Hands on demonstrations and advertise them :wink:

    Good Luck :lol:

  16. #16
    Super Member athenagwis's Avatar
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    I have to agree on the customer service thing. A LQS does not sell fabric IMO, it sells service, because unless you live in a town where there is no internet and no other place to buy fabric for 100 miles, most people will always find a cheaper place to buy what youíre selling. You have to have employees that realize this and can help you sell the best service possible. Whether itís right or not, teenagers wouldnít spend $100 for a pair of jeans at Abercrombie and Fitch if the sales people didnít fit the company's look and style. Although everyone has many opinions on what product, classes, etcÖ they would like to see in a LQS, I have heard on the boards that the single most reason a person stops shopping at a LQS is service is because of bad service. Not because they didnít have a certain book (Oh can we order that for you?), or a certain fabric (Well unfortunately we canít order that for you, but letís hop on this computer and find it online somewhere for you, then letís take a look at the coordinators I do have here for you to get today), or even because they donít have a class they want to take (That is a great idea for a class! We will look into finding a teacher for something like that.). Make sure you provide the best service, without smothering people and you will win in the long run.

    Now on to other things LOL I think you should see how you can incorporate technology into your store. Can you have a computer set up with all the stores fabrics imported into Electric Quilt 7 (or the simpler version Quilt Wizard), so someone can come in and design a quilt and buy the fabrics that day? (With help from a knowledgeable staff person of course) Or how about having a large computer screen set up in the store that rotates through flickr photos of quilts you have made for the store? People tend to shy away from technology when they own a small company, but we are a technological society, embrace it!

    Have night and weekend hours. A lot of the quilt stores around me close at 4:00 and donít open on Sunday. Not all of us are stay at home momís I would love to see a store that stays open till 7 or 8 and is open everyday of the week. Hire a competent staff that you can train to close for you and you can easily do this.

    I have a ton of other ideas, but I donít want to write a novel. Just think of all the things you wish you could have done when you walked into a LQS yourself. Yes it may cost a bit more up front, but it will pay more in the end.

    Rachel

  17. #17
    Super Member CorgiNole's Avatar
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    My remarks are in bold.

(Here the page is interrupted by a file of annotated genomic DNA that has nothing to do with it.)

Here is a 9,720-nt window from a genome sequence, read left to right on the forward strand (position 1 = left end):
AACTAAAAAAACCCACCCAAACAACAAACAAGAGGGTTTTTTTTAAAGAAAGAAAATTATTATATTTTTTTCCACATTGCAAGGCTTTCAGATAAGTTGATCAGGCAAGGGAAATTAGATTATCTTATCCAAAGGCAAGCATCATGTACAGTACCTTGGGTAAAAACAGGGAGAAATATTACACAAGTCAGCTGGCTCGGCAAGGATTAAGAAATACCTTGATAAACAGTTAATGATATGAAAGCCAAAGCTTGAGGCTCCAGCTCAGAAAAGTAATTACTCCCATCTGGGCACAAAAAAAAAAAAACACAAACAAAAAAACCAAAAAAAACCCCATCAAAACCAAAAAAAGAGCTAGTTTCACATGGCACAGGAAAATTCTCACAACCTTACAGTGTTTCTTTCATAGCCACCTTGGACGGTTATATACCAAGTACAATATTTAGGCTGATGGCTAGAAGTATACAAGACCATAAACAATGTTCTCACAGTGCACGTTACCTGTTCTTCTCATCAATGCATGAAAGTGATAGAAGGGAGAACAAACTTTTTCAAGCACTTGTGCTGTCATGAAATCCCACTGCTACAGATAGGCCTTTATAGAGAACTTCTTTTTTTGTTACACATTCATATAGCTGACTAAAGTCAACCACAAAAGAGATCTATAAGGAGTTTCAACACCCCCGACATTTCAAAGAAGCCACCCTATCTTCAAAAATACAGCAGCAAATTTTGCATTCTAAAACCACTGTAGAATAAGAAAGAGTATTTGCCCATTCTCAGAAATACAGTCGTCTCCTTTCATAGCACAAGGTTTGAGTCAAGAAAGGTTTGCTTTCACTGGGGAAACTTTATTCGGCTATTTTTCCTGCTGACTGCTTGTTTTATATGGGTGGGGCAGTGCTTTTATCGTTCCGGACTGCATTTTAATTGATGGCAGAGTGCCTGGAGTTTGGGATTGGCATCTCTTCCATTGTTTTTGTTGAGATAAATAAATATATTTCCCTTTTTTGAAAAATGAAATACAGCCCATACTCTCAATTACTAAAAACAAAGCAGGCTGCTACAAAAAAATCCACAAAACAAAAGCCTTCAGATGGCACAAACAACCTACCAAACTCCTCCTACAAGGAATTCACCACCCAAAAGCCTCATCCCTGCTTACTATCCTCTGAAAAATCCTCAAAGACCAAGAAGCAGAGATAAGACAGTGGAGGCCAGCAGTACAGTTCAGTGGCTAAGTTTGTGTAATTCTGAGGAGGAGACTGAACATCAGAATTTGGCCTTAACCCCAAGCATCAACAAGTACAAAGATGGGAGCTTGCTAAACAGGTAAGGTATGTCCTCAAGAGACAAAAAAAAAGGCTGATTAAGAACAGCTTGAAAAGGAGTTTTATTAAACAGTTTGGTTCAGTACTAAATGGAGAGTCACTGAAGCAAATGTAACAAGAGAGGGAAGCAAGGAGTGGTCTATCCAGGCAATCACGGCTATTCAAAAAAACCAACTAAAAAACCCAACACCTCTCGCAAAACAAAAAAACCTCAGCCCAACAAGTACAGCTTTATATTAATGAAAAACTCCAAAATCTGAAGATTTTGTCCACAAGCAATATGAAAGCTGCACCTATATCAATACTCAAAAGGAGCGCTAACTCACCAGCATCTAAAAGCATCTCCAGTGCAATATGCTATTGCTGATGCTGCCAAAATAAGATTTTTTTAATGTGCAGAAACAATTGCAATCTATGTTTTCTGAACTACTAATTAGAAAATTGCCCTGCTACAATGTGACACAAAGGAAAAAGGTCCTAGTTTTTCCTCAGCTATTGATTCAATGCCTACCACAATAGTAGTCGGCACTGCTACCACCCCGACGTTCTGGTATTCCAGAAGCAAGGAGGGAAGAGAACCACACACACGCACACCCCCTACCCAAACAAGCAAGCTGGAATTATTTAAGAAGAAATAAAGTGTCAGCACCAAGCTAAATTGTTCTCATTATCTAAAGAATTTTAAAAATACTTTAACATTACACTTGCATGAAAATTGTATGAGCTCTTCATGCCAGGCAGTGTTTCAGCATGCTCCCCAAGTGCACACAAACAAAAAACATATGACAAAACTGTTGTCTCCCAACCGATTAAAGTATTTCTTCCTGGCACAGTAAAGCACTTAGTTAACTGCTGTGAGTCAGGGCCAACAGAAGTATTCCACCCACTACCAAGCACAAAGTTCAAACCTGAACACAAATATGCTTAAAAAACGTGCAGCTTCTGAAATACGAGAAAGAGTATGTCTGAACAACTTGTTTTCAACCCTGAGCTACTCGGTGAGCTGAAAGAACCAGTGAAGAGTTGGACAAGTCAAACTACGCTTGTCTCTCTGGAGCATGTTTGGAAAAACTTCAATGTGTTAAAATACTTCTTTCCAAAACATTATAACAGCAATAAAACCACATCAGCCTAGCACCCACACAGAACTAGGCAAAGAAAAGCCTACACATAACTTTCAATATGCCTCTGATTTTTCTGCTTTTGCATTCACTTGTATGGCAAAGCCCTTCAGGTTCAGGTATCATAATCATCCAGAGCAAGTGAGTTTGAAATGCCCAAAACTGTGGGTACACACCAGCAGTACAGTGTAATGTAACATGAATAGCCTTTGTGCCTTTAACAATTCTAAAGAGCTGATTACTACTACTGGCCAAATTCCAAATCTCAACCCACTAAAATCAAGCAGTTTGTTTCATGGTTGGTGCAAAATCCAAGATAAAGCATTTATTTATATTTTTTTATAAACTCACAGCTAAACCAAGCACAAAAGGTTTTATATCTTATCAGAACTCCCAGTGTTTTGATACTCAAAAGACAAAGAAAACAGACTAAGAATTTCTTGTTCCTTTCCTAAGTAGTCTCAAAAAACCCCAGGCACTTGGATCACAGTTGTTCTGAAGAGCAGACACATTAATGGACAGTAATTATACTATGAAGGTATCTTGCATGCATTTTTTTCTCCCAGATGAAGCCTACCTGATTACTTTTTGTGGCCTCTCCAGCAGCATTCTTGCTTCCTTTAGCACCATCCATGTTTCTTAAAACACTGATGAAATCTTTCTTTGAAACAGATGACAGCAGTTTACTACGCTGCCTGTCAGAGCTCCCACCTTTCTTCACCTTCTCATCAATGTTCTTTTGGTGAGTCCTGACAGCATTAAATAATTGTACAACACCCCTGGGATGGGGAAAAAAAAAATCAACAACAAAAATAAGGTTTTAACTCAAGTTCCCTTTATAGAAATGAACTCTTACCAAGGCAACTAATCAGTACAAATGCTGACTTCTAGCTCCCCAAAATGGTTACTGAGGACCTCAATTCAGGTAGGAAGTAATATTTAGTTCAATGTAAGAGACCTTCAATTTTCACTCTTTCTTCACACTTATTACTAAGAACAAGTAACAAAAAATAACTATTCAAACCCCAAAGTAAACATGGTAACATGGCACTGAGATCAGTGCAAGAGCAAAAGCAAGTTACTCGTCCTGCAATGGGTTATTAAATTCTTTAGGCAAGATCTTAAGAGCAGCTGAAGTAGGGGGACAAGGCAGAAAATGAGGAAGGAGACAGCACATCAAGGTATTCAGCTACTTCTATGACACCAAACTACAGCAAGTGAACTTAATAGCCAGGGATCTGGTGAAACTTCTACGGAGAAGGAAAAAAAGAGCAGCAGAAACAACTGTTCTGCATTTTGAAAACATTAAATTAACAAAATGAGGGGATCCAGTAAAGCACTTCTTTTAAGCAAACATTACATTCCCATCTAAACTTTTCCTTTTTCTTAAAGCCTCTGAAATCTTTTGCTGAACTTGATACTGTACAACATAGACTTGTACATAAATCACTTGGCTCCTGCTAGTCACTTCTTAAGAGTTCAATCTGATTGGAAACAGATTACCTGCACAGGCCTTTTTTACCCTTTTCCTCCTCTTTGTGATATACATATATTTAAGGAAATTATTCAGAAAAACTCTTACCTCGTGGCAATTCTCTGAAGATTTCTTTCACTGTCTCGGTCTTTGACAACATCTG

Quote Originally Posted by quiltedrunner
    I'm looking for some help from my fellow quilters... those that know best! :-D

    I am hoping to purchase a LQS, which will be pretty much turn-key, but not probably til closer to fall. However, would you share with me your personal likes and dislikes about any LQS? What draws you there? What turns you away?

    Children's play area? - Not a necessity but could be a nice diversion for the younger set, at the very least a good chair for the husbands
    Coffee? - No, I would think that there would be too much risk to the merchandise, and then you risk turning people off because you only serve a certain type, or it is stale, or you don't have tea... though one solution to that is a Keurig or other pod type machine. My favorite LQS is located next door to a local coffee/tea/wine shop so they don't have to worry about supplying beverages.
    Rude sales people? Yikes! (One of my personal turnoffs) - I think you know the answer to this already. Carefully training your staff to read people is helpful as well as helping them know when to back off and when to engage.
    Smells? - Definitely a huge turn off for me. I'm allergic to many scents, so a heavily scented store drives me out pretty quickly, I also don't want my purchases coming home perfumed. It goes without saying that smoking shouldn't be allowed anywhere near the fabric or the stock.
    Kits? - Potentially a great sales tool, however, many of the ones I see are not to my taste in terms of colors. I think an option to help a customer build a kit with their preferred color scheme would drive more sales.
    Samples? - Absolutely essential
    Music? - If any, keep it low and unobtrusive.
    Sewing area? - Very important if you are going to be offering classes or expanding to sewing machine sales. The area must be appropriately lit.

    Just some ideas... please share your thoughts with me! Thanks!!!
    Good luck and have fun!

    Cheers, K